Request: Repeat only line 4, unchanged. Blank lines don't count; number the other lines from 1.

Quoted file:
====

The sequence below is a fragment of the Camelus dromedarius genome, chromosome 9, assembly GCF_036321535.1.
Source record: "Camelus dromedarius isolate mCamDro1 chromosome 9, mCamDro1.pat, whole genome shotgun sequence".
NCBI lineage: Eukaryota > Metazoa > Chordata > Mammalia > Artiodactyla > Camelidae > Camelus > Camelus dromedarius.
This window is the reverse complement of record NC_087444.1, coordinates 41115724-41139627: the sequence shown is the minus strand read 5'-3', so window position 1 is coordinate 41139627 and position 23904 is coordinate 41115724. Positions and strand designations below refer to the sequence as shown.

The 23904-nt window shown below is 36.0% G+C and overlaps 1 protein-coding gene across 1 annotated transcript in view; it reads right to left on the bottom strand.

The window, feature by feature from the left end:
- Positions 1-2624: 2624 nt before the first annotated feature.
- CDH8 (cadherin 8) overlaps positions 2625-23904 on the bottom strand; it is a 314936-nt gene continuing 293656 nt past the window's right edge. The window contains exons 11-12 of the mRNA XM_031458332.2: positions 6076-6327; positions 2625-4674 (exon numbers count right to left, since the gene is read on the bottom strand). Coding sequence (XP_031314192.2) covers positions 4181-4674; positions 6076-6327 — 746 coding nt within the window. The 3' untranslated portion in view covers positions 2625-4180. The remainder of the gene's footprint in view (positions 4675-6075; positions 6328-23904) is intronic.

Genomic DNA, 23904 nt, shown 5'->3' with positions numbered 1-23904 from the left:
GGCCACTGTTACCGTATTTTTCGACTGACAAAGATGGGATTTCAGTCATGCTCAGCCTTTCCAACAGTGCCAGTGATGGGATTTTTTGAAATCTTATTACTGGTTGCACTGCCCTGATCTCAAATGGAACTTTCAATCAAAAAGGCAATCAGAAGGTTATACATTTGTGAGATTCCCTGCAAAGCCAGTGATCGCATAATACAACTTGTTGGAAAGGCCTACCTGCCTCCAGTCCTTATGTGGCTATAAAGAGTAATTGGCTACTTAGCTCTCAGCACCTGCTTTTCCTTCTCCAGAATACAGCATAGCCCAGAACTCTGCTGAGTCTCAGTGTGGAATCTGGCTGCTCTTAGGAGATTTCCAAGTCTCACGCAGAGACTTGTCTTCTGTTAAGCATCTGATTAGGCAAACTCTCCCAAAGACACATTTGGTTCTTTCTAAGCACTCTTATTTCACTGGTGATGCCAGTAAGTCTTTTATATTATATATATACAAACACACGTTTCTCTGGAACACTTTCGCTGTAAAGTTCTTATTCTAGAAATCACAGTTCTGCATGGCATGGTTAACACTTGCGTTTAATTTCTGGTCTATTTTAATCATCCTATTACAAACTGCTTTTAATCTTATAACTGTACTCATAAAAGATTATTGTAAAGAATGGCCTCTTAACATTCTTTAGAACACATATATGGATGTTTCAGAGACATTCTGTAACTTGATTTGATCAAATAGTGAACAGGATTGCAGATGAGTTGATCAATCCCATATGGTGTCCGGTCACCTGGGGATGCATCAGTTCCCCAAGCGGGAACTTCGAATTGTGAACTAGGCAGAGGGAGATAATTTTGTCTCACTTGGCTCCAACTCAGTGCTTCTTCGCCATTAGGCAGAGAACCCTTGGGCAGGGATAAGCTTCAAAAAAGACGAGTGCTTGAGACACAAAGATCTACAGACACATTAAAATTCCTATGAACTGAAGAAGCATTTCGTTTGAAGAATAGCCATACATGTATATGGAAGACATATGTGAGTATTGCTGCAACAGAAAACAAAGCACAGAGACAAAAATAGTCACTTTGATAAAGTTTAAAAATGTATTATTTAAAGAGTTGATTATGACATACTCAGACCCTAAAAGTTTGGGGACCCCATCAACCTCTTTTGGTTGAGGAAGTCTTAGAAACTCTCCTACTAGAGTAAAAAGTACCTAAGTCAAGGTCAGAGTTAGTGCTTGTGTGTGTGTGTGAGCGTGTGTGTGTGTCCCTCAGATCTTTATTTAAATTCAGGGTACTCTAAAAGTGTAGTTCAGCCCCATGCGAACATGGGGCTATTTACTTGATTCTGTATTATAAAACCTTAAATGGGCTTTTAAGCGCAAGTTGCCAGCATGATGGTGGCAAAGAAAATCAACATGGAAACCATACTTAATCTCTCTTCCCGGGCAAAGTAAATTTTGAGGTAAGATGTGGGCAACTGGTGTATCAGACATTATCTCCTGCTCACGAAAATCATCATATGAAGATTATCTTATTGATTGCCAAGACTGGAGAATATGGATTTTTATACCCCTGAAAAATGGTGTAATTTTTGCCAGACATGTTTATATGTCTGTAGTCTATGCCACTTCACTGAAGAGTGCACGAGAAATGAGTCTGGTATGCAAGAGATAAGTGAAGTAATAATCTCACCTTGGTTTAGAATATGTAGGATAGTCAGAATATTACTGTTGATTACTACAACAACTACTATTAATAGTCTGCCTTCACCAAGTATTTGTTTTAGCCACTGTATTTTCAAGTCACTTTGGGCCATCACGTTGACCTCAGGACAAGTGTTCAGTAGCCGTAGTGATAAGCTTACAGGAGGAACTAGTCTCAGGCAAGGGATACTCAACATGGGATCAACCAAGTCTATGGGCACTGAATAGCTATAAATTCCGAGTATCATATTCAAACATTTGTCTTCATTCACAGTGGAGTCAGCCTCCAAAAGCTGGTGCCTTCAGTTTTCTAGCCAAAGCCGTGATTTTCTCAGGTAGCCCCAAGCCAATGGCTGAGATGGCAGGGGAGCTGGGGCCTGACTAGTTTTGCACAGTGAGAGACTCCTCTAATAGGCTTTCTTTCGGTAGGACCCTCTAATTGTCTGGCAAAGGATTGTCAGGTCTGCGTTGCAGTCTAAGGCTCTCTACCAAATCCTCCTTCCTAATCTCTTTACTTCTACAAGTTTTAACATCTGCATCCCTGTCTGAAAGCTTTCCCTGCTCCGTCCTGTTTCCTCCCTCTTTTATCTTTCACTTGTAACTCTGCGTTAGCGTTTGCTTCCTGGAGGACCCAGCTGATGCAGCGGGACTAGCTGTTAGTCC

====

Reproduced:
This window is the reverse complement of record NC_087444.1, coordinates 41115724-41139627: the sequence shown is the minus strand read 5'-3', so window position 1 is coordinate 41139627 and position 23904 is coordinate 41115724. Positions and strand designations below refer to the sequence as shown.